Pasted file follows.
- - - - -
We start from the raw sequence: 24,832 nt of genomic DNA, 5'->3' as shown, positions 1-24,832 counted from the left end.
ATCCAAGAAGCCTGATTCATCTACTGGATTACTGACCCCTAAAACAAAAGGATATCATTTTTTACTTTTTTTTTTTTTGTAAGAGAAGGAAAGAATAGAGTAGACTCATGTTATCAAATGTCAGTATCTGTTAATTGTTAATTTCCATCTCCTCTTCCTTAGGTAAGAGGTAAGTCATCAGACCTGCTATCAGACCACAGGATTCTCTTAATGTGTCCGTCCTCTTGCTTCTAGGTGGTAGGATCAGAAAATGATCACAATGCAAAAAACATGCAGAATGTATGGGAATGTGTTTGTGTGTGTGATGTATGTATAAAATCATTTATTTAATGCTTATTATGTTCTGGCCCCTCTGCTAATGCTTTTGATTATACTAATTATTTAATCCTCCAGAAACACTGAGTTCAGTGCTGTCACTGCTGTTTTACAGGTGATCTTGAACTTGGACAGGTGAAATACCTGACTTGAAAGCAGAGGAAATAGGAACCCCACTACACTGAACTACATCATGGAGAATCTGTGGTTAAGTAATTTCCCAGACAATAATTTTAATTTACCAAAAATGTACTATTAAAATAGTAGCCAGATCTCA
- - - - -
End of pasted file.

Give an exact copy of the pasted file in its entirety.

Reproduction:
We start from the raw sequence: 24,832 nt of genomic DNA, 5'->3' as shown, positions 1-24,832 counted from the left end.
ATCCAAGAAGCCTGATTCATCTACTGGATTACTGACCCCTAAAACAAAAGGATATCATTTTTTACTTTTTTTTTTTTTGTAAGAGAAGGAAAGAATAGAGTAGACTCATGTTATCAAATGTCAGTATCTGTTAATTGTTAATTTCCATCTCCTCTTCCTTAGGTAAGAGGTAAGTCATCAGACCTGCTATCAGACCACAGGATTCTCTTAATGTGTCCGTCCTCTTGCTTCTAGGTGGTAGGATCAGAAAATGATCACAATGCAAAAAACATGCAGAATGTATGGGAATGTGTTTGTGTGTGTGATGTATGTATAAAATCATTTATTTAATGCTTATTATGTTCTGGCCCCTCTGCTAATGCTTTTGATTATACTAATTATTTAATCCTCCAGAAACACTGAGTTCAGTGCTGTCACTGCTGTTTTACAGGTGATCTTGAACTTGGACAGGTGAAATACCTGACTTGAAAGCAGAGGAAATAGGAACCCCACTACACTGAACTACATCATGGAGAATCTGTGGTTAAGTAATTTCCCAGACAATAATTTTAATTTACCAAAAATGTACTATTAAAATAGTAGCCAGATCTCA